With these four personalities sitting at the table, the conversation will likely be interesting. The interactive person will clearly lead the conversation, but will do so politely and in an effort to win friends. The results and facts-based people will be more direct, and will be the most likely candidate to say something that might be considered offensive to either the interactive or stable person. During conversation the results person may discuss a big idea they have and the facts-based person will ask a lot of “why” questions to better understand the topic of conversation. The questions may become annoying to the results-oriented person who didn’t really want to have to explain themselves in such detail.

The steady communicator will put others first and remember their manners, doing their best to listen and understand the other points of view at the table. The results-driven person will be the first person looking at their watch, wondering when the food is going to finally be delivered. Patience is not a virtue for the results-driven person. The interactive person will have to fight the urge to dominate the conversation. By now, the facts-based person has likely calculated the caloric content of their meal about to arrive.


The body language of results-driven people is easy to spot: standing with hand in pocket, leaning forward, walking fast and talking with lots of over-emphasized hand gestures. They want the information now and want to hear it right the first time. The interactive person tends to shift their weight a lot and their hands are everywhere in a conversation. When walking, this person is most likely to bump into someone or something because they are too busy looking at all the people around them. When conversing, expect a lot of big gestures and facial expressions from these gregarious folks.

For the steady person, body language cues include leaning back with a hand in the pocket, walking at a relaxed, steady pace and the occasional hand gesture while conversing. Body language cues for the facts-driven person includes standing with their arms folded with one hand on their chin as they process information. They walk in a precise straight line and have little to no hand gestures when communicating, instead preferring to remain very reserved as they absorb the information around them.

Conflicts between opposing behavioral styles

The person who likes to discuss big picture concepts can become easily annoyed by the person (usually the fact seeker) who asks a lot of follow up questions, wanting a more detailed explanation of why something is the way it is. Fact seekers will ask a lot of questions and will feel tension unless the questions are answered fully to their satisfaction. Likewise, the slow and steady person may be put off (and vice versa) by the results driven person based on their pace. The results person wants answers right now, and the steady person gets around to the punchline when it feels right. Each person’s pace can create uneasiness for the other.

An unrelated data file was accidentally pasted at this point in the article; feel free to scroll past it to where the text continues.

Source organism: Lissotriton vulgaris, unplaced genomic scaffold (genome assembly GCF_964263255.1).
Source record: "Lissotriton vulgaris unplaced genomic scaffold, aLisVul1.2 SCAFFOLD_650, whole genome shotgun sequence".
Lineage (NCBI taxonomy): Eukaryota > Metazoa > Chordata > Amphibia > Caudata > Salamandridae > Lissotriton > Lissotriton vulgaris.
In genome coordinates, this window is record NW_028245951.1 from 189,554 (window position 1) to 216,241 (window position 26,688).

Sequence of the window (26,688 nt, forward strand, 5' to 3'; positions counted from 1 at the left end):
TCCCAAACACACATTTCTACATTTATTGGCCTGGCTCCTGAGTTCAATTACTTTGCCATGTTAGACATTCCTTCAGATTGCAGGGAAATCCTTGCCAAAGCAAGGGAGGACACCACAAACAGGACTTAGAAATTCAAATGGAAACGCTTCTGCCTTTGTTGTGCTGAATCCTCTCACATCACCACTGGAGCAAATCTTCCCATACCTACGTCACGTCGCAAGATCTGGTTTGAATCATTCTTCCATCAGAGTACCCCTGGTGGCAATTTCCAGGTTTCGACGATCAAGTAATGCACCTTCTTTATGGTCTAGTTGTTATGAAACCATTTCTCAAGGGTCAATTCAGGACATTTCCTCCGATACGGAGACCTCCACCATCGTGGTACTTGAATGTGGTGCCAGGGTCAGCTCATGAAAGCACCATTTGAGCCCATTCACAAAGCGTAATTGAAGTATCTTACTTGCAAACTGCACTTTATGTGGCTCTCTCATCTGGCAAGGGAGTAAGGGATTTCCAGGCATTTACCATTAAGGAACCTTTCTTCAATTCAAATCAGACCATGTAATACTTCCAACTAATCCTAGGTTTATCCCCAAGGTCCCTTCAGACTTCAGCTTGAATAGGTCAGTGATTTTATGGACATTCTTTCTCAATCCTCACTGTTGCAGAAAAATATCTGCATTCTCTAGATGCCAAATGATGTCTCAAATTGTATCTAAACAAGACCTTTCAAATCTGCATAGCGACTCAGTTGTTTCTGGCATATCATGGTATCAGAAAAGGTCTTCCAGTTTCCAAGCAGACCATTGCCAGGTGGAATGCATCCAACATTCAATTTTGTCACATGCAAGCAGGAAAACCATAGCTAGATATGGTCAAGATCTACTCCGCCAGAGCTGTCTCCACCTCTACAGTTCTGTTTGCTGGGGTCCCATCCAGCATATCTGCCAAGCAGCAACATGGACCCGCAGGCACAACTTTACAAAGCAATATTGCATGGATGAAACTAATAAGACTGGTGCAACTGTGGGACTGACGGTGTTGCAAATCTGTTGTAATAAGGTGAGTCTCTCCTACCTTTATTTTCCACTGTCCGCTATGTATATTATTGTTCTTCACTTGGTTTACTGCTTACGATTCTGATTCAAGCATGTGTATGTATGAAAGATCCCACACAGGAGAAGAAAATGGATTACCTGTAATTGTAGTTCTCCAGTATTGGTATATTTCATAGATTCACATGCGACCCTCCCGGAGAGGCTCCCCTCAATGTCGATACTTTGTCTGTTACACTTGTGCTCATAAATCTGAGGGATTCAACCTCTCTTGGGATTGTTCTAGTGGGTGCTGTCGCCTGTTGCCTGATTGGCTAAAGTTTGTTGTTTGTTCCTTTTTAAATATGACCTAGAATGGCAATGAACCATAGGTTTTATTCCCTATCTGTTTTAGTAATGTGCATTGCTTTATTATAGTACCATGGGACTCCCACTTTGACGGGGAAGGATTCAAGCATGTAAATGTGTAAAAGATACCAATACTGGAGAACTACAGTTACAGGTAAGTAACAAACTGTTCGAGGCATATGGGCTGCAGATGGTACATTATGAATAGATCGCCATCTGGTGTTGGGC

Two interactive people at the same table will compete for supremacy when it comes to conversation. Like two dogs competing for alpha dog status, the other people present, including the server, will have a hard time getting a word in edgewise.

The person who is high in steadiness will likely get along with someone who is interactive because they both value and respect people. And it creates a complementary relationship as the interactive person loves to talk while the steady person is completely happy throwing in a thought when the mood strikes.

The facts-based person will also likely get along well with the steady person. Asking a lot of questions does not bother the steady person; they are hard to phase. The facts-based person will communicate directly, while the steady person will tend to soften the conversation with statements that make the communication less direct. Chances are, these two will also be complementary, like the interactive and steady people.



People are different and they act differently. Understanding the various behavioral styles will help you have a deeper knowledge of how you can best interact with someone who tends to be very dominant in one of these categories. Identifying the style is more than half the battle; being able to respond to a certain behavioral style is the easy part. And you’ll look so brilliant (and be more likely to get your way) when you can play to their preferences by communicating in a manner that puts them in their comfort zone.

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Topics: behaviors

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Dave Clark